FYI, a number of luthiers started out doing custom work exclusively in order to give them an understanding of what worked and what they liked to do. They then took all of that learning and "stepped up" to become "boutique" luthiers once they'd established themselves.

    To try and actually answer your question on price - I'd think that as an unknown if the customer was getting an absolutely phenomenal bass, that delivered everything they wanted you could probably start pricing around and slightly above the $2,000.00 mark.
     
  9. Juneau

    Juneau

    Jul 15, 2004
    Dallas, TX.
    You might seriously consider bolt-on neck options as well. They are easier to make from what I gather, less costly to make for sure, and you could offer them as a lower end, or at least an option. Many people do not like the midrange a neck-trhough provides. From what Pete Skjold told me, you can always dial up more midrange in a Bolt-on, you cant always dial it out of a neckthrough though.
     
  10. jvbjr

    jvbjr

    Jan 8, 2005
    Selling a unknown product means you are forced to price yourself under market until people know who you are.

    You may want to start by putting a classified ad in Bass Player magazine so people start seeing your name, so that when you launch you have some interest.

    Best way to get interest is an endorsement deal, get Billy Sheenan to use your bass and people will line up for them.

    It takes money to make money, so I hope you have assets to make this really go, not sputter at the starting line.

    We have no idea what quality instrument you will make, but maybe you can show at NAMM 2006 and impress some people.

    The product is the least of making it a go, the ability to advertise and carry endorements to create sales eat up receipts like you can not believe. There are a lot of wood workers that can build a perfect bass, they just do not have the capital to make an idea into an organization.

    Get patent insurance otherwise it is on you to sue anyone infringing on your idea.
     
  11. mosh pit vocals

    mosh pit vocals

    Jan 25, 2005
    Thank you all, this website is a great help to me. However, I must clear one thing up before I continue: the specs that I posted above are the standard suggestions (merely things that I suggest as a starting point for customers). If a customer doesn't want a neck-thru-body or Bartolini pickups and electronics or etc...I would be glad to change the specs if the customer has an alternate preference. The way I want to run things is like this: I discuss all options with customers (likely via email), all specs are decided upon, I give the customer a price quote, a deposite on the bass is made before cunstruction begins (likelye 50% of overall cost...but I haven't decided), and finally, I build the bass. For those of you that object to the 50% deposite, from what I have seen, this is standard procedure, but I would not charge this untill I have some examples of my work so that you may have faith in my work. However, the deposite is made in order to cover loss if I build a custom bass and someone backs out on paying for it all. First off, I plan on making a few more for myself and using them for displays of my work. Also, I am under the risk of getting pounded with knowledge on this forum. I realize that, for once, I am speaking with bass experts. Please be gentle. I don't know everything about bass, but I know enough to make this work. Thanks for the help and keep it coming.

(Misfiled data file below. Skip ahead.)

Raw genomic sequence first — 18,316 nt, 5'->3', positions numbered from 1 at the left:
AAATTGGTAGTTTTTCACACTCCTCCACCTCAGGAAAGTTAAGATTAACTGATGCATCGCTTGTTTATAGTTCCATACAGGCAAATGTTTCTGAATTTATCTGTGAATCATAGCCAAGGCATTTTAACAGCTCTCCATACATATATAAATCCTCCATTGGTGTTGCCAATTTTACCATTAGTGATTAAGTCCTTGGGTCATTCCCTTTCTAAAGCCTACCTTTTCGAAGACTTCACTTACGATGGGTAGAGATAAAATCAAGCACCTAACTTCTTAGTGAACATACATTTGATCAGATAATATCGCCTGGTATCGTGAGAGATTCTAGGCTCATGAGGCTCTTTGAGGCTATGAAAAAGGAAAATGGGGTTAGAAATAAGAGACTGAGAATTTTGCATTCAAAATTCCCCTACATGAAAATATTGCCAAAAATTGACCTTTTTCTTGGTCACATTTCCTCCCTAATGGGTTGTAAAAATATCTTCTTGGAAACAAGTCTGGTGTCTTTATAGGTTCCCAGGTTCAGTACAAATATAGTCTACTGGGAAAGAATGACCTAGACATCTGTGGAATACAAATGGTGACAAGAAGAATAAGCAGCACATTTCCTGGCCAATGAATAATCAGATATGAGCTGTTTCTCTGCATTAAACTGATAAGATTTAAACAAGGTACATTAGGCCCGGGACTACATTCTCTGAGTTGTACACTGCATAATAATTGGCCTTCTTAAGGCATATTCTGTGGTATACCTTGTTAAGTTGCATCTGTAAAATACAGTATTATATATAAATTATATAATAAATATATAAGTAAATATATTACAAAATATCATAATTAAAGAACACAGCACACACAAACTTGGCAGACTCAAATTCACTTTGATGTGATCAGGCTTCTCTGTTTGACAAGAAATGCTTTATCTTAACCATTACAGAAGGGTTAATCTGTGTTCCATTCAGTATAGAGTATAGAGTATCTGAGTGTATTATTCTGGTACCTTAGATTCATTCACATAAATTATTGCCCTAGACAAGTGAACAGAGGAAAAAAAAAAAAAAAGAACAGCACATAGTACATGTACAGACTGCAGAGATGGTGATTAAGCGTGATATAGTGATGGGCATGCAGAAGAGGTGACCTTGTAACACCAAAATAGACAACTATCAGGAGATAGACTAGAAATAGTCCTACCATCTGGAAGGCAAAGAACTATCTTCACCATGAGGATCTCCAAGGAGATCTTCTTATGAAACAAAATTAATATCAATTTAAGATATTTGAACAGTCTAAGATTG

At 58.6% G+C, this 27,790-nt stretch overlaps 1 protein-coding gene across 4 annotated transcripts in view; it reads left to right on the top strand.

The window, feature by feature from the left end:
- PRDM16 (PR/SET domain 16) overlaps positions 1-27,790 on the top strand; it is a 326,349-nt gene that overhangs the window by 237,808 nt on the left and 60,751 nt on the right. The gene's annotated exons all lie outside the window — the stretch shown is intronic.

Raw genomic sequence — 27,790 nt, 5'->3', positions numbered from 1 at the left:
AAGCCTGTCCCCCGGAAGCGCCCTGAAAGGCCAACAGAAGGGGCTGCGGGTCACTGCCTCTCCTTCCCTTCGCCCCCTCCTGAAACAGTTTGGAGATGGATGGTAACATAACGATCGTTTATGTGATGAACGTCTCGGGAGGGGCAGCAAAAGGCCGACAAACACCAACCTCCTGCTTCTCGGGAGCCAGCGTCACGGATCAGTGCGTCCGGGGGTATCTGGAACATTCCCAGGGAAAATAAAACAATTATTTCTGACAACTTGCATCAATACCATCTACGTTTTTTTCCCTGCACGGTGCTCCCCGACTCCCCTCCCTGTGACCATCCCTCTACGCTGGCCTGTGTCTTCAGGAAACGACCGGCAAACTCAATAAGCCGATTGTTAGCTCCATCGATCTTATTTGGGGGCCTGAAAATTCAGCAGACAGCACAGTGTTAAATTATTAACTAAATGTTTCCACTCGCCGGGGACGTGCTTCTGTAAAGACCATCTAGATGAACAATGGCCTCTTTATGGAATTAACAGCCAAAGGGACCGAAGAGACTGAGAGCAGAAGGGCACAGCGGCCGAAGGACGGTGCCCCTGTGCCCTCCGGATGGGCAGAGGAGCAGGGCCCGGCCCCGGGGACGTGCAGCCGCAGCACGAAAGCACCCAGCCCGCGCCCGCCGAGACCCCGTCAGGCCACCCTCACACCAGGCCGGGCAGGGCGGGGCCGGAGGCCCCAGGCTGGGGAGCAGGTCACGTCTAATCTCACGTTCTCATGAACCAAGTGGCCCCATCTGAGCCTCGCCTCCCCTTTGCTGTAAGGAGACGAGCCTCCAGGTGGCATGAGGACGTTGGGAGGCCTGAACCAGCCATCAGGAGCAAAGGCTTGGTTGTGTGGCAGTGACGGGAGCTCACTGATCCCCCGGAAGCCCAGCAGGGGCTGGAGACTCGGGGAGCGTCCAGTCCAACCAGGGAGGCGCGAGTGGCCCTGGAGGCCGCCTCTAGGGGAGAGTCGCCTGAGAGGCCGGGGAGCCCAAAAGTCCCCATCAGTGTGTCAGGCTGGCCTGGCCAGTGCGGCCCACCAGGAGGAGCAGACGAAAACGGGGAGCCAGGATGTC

Mosh Pit Vocals (I'm not just a singer, I used to be a bassist)
    megatallica2000@yahoo.com
     
  12. yes, this is usually standard procedure, so i don't think anyone would object...
     
  13. iriegnome

    iriegnome Bassstar style Supporting Member

    Nov 23, 2001
    Kenosha, WI 53140
    I really like different body styles. Non-Traditional. I do not like Bartolinin p-ups, but there are those who do. I would make something that you would play yourself. If you are not happy with them why would some else be happy with it?